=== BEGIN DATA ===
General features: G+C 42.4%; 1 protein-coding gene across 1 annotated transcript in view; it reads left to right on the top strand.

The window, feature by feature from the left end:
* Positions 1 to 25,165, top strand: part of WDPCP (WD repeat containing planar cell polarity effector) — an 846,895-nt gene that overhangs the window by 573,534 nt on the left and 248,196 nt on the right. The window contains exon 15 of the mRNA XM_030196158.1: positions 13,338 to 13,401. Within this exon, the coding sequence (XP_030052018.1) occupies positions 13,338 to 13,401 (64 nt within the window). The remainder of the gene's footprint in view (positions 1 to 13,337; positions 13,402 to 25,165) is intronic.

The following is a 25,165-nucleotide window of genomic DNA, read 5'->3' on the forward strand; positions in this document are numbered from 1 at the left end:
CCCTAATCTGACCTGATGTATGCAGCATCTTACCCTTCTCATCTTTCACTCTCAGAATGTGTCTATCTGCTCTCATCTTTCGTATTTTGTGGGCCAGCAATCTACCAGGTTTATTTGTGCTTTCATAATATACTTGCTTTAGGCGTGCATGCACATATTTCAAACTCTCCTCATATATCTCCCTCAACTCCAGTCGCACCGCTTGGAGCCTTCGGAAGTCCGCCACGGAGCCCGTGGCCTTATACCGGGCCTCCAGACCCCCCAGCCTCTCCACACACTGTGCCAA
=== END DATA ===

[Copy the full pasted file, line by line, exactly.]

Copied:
General features: G+C 42.4%; 1 protein-coding gene across 1 annotated transcript in view; it reads left to right on the top strand.

The window, feature by feature from the left end:
* Positions 1 to 25,165, top strand: part of WDPCP (WD repeat containing planar cell polarity effector) — an 846,895-nt gene that overhangs the window by 573,534 nt on the left and 248,196 nt on the right. The window contains exon 15 of the mRNA XM_030196158.1: positions 13,338 to 13,401. Within this exon, the coding sequence (XP_030052018.1) occupies positions 13,338 to 13,401 (64 nt within the window). The remainder of the gene's footprint in view (positions 1 to 13,337; positions 13,402 to 25,165) is intronic.

The following is a 25,165-nucleotide window of genomic DNA, read 5'->3' on the forward strand; positions in this document are numbered from 1 at the left end:
CCCTAATCTGACCTGATGTATGCAGCATCTTACCCTTCTCATCTTTCACTCTCAGAATGTGTCTATCTGCTCTCATCTTTCGTATTTTGTGGGCCAGCAATCTACCAGGTTTATTTGTGCTTTCATAATATACTTGCTTTAGGCGTGCATGCACATATTTCAAACTCTCCTCATATATCTCCCTCAACTCCAGTCGCACCGCTTGGAGCCTTCGGAAGTCCGCCACGGAGCCCGTGGCCTTATACCGGGCCTCCAGACCCCCCAGCCTCTCCACACACTGTGCCAA